Researchers from the University of Gothenburg in Sweden have observed that senior citizens with hearing loss exhibit a noticeable decline in extroversion– maybe Audicus hearing aids can help!
Hearing Aids and Extroversion
A Swedish study released in March 2014 reports that senior citizens exhibiting hearing loss can become less extroverted. Old age is often associated with a decline in extroversion, but the degree to which there is a change is normally greater in senior citizens with hearing loss.
The experiment was performed with 400 subjects from Sweden, ages 80 to 98. They were examined for any signs of a decline in their mental or physical capabilities. The researchers discovered that hearing loss was the only factor that had a significant role in the decrease of outgoing behaviors.
The study was headed by psychologist and researcher Anne Ingeborg Berg, Ph.D., and can be found in the Journal of Personality. A scientist in the department of psychology at the University of Gothenburg, Professor Berg noted that extroversion was not affected by the health complications and loss of function that are normally associated with old age.
In other words, a person’s ability to hear played a large role in how outgoing he or she remained throughout the golden years, especially compared to any declining physical or mental condition.
Professor Berg also noted that more extroverted people are generally happier than individuals who have difficulty communicating, and this could very well be correlated with the health disparities, feelings of loneliness, and social isolation that hearing-impaired elderly people might face.
Hearing Aid Treatment and Mental Health
The study was done over the course of 6 years. Every 2 years the subjects’ mental and physical abilities were assessed, as well as personality traits such as emotional stability and extroversion.
The use of hearing aids played a key role in any personality changes because although their emotional stability may stay the same, subjects who experienced difficulty hearing were less likely to interact with others.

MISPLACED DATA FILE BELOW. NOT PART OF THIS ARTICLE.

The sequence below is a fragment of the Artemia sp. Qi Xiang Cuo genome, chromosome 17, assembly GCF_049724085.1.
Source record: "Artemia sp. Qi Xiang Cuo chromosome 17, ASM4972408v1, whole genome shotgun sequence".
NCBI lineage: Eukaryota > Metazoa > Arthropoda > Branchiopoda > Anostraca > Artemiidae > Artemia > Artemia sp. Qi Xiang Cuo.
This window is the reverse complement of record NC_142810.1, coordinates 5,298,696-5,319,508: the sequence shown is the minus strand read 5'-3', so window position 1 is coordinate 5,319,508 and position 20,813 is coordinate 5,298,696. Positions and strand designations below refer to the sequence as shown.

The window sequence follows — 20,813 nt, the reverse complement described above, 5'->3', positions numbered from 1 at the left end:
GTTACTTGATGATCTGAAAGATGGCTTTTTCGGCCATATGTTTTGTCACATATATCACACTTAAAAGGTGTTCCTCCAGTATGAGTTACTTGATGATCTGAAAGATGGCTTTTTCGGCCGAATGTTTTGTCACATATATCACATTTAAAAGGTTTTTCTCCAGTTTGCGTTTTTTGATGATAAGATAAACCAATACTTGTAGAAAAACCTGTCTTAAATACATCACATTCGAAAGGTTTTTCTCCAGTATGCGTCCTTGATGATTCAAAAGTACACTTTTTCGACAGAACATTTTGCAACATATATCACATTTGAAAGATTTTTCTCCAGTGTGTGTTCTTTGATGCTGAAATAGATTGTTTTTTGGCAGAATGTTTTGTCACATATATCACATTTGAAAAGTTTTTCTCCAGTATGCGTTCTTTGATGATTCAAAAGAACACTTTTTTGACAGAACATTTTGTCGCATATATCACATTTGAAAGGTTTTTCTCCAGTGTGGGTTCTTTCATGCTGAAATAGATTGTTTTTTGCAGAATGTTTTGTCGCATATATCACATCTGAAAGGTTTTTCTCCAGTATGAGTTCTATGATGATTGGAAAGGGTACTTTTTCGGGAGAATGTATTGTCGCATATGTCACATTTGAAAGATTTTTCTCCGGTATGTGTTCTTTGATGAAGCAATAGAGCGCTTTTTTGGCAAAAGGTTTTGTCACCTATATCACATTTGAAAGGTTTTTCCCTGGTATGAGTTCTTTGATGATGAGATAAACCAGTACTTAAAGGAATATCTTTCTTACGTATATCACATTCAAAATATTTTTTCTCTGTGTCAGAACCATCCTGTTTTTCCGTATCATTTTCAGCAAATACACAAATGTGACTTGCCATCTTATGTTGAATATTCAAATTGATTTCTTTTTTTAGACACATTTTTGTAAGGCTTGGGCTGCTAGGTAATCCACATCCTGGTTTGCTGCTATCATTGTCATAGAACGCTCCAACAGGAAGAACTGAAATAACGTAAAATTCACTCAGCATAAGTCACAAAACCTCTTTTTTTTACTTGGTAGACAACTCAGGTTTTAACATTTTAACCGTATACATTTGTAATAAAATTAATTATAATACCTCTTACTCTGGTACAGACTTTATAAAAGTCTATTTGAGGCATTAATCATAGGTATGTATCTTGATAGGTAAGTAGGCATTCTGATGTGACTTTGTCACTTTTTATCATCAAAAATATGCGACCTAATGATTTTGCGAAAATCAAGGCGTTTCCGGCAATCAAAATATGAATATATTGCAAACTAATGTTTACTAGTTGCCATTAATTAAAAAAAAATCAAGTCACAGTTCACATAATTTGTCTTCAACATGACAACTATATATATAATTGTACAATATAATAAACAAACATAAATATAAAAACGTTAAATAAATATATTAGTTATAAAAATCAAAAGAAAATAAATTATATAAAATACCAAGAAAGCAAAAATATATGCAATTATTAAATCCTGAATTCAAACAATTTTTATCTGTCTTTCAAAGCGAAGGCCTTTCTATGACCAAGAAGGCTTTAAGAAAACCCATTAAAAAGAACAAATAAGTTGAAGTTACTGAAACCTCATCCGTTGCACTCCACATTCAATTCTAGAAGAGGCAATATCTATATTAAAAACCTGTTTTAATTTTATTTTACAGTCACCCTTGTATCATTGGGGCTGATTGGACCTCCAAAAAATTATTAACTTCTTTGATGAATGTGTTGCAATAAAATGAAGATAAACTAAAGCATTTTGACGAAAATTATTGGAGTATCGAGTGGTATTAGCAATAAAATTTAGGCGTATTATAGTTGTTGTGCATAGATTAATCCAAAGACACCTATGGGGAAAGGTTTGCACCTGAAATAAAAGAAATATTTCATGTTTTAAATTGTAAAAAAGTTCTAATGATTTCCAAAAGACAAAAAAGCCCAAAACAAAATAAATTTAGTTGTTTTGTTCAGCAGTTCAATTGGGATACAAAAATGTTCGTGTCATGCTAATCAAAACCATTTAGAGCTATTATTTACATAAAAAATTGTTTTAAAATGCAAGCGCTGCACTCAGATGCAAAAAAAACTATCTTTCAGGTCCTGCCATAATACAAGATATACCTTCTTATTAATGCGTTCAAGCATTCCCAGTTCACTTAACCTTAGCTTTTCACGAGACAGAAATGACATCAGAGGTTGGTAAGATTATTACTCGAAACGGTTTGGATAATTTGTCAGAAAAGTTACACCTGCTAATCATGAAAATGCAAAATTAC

The necessity for hearing loss diagnosis and hearing aid use is very apparent, and hearing loss can affect the communication skills and social behavior of people of differing ages.
Hearing loss and a lack of hearing aids are also related to depression in older adults, as the National Institutes of Health released a five-year study showing that elderly women with hearing loss were at a higher risk for depression.
Without proper hearing aid diagnosis and treatment, subjects could also be at risk for other conditions including anxiety and paranoia. Similarly, a 2011 Johns Hopkins study found that people suffering from hearing loss were more likely to experience dementia and severe depression.
Although Professor Berg’s study was isolated to elderly subjects in Sweden, the lack of hearing aid fittings is a widespread issue affecting younger people in other parts of Europe; only 20% of hearing-impaired, middle-aged people in the UK wear hearing aids.
Hearing health is not only a necessary part of day-to-day living but can actually play a huge role in emotional well-being and social interactions. If you’d like to help someone with hearing loss and have an old, used hearing aid to donate, please send it our way.
We’ve partnered with Hearing Charities of America to collect and refurbish used hearing aids for low-income individuals.